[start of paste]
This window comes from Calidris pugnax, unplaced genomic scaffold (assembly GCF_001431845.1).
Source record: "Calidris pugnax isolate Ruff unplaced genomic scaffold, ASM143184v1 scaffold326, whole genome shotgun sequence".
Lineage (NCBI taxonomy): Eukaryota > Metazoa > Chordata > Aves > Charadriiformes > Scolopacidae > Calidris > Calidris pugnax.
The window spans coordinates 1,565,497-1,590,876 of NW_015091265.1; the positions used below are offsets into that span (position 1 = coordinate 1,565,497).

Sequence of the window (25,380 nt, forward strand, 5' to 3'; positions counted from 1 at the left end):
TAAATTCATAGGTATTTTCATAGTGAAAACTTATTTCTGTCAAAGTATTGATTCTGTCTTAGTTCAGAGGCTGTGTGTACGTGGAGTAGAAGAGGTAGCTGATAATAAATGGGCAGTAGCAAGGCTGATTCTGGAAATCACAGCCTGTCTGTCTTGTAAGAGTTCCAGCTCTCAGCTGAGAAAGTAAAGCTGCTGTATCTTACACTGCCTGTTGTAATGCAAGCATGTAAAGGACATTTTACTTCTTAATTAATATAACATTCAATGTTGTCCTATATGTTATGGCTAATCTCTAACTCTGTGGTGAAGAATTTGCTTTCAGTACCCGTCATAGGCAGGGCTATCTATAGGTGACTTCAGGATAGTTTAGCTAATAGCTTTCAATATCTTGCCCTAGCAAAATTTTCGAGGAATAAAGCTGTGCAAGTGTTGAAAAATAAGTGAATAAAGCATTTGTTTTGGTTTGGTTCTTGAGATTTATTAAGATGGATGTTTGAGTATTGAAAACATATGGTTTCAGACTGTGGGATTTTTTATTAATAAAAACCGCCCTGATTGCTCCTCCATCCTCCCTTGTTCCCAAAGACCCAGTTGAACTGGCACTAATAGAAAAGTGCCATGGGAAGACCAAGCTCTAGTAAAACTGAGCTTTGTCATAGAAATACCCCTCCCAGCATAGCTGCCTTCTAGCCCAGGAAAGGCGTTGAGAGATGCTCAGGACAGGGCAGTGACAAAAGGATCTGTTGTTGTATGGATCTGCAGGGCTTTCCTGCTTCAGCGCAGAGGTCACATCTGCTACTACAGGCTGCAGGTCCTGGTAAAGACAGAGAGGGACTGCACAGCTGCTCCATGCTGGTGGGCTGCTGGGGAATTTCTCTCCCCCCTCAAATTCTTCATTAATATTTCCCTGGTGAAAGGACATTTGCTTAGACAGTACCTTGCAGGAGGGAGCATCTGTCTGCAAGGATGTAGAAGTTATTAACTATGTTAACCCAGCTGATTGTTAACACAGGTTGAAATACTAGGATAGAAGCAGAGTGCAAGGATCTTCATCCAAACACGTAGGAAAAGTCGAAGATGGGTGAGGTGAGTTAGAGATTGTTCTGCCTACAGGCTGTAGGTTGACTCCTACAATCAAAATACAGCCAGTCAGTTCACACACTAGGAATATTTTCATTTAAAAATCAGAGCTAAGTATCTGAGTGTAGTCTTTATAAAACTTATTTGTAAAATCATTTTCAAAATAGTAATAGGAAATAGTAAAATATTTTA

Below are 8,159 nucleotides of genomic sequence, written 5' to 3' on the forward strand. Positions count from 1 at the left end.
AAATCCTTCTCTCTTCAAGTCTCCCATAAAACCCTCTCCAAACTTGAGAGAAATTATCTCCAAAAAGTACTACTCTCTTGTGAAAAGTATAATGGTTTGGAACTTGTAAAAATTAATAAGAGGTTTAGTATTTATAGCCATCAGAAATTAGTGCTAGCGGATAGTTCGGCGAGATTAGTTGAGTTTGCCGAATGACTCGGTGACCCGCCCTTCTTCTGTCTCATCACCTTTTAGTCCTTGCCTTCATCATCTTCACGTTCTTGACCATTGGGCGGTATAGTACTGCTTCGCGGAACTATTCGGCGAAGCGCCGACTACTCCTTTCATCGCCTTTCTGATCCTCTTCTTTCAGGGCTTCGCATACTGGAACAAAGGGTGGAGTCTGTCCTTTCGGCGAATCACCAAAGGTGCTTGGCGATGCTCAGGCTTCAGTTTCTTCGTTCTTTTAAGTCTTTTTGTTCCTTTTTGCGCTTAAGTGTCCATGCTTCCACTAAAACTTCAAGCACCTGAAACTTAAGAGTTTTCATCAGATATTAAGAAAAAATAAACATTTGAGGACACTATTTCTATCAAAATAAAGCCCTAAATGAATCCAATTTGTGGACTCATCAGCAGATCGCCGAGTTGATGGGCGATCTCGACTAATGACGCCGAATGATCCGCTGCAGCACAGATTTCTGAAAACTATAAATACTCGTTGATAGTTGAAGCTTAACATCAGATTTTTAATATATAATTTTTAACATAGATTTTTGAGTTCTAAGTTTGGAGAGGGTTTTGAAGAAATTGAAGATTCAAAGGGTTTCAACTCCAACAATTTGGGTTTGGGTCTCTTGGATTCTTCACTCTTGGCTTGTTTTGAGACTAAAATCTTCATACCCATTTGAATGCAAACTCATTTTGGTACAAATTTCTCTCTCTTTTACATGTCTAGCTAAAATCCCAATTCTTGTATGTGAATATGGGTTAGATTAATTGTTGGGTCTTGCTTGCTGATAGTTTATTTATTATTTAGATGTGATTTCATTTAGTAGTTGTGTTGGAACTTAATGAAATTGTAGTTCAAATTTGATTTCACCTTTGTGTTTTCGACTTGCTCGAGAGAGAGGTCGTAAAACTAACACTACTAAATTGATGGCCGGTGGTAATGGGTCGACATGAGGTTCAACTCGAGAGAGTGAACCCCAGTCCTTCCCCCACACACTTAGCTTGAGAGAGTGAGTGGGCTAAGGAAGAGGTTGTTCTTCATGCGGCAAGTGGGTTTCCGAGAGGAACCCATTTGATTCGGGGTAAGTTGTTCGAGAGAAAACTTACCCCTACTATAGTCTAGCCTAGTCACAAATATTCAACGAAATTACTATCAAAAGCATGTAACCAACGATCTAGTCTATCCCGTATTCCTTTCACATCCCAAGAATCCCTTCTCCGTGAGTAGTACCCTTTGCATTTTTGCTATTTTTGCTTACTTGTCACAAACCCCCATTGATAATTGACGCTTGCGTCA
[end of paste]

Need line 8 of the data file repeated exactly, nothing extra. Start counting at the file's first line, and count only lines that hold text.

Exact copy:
AAATCCTTCTCTCTTCAAGTCTCCCATAAAACCCTCTCCAAACTTGAGAGAAATTATCTCCAAAAAGTACTACTCTCTTGTGAAAAGTATAATGGTTTGGAACTTGTAAAAATTAATAAGAGGTTTAGTATTTATAGCCATCAGAAATTAGTGCTAGCGGATAGTTCGGCGAGATTAGTTGAGTTTGCCGAATGACTCGGTGACCCGCCCTTCTTCTGTCTCATCACCTTTTAGTCCTTGCCTTCATCATCTTCACGTTCTTGACCATTGGGCGGTATAGTACTGCTTCGCGGAACTATTCGGCGAAGCGCCGACTACTCCTTTCATCGCCTTTCTGATCCTCTTCTTTCAGGGCTTCGCATACTGGAACAAAGGGTGGAGTCTGTCCTTTCGGCGAATCACCAAAGGTGCTTGGCGATGCTCAGGCTTCAGTTTCTTCGTTCTTTTAAGTCTTTTTGTTCCTTTTTGCGCTTAAGTGTCCATGCTTCCACTAAAACTTCAAGCACCTGAAACTTAAGAGTTTTCATCAGATATTAAGAAAAAATAAACATTTGAGGACACTATTTCTATCAAAATAAAGCCCTAAATGAATCCAATTTGTGGACTCATCAGCAGATCGCCGAGTTGATGGGCGATCTCGACTAATGACGCCGAATGATCCGCTGCAGCACAGATTTCTGAAAACTATAAATACTCGTTGATAGTTGAAGCTTAACATCAGATTTTTAATATATAATTTTTAACATAGATTTTTGAGTTCTAAGTTTGGAGAGGGTTTTGAAGAAATTGAAGATTCAAAGGGTTTCAACTCCAACAATTTGGGTTTGGGTCTCTTGGATTCTTCACTCTTGGCTTGTTTTGAGACTAAAATCTTCATACCCATTTGAATGCAAACTCATTTTGGTACAAATTTCTCTCTCTTTTACATGTCTAGCTAAAATCCCAATTCTTGTATGTGAATATGGGTTAGATTAATTGTTGGGTCTTGCTTGCTGATAGTTTATTTATTATTTAGATGTGATTTCATTTAGTAGTTGTGTTGGAACTTAATGAAATTGTAGTTCAAATTTGATTTCACCTTTGTGTTTTCGACTTGCTCGAGAGAGAGGTCGTAAAACTAACACTACTAAATTGATGGCCGGTGGTAATGGGTCGACATGAGGTTCAACTCGAGAGAGTGAACCCCAGTCCTTCCCCCACACACTTAGCTTGAGAGAGTGAGTGGGCTAAGGAAGAGGTTGTTCTTCATGCGGCAAGTGGGTTTCCGAGAGGAACCCATTTGATTCGGGGTAAGTTGTTCGAGAGAAAACTTACCCCTACTATAGTCTAGCCTAGTCACAAATATTCAACGAAATTACTATCAAAAGCATGTAACCAACGATCTAGTCTATCCCGTATTCCTTTCACATCCCAAGAATCCCTTCTCCGTGAGTAGTACCCTTTGCATTTTTGCTATTTTTGCTTACTTGTCACAAACCCCCATTGATAATTGACGCTTGCGTCA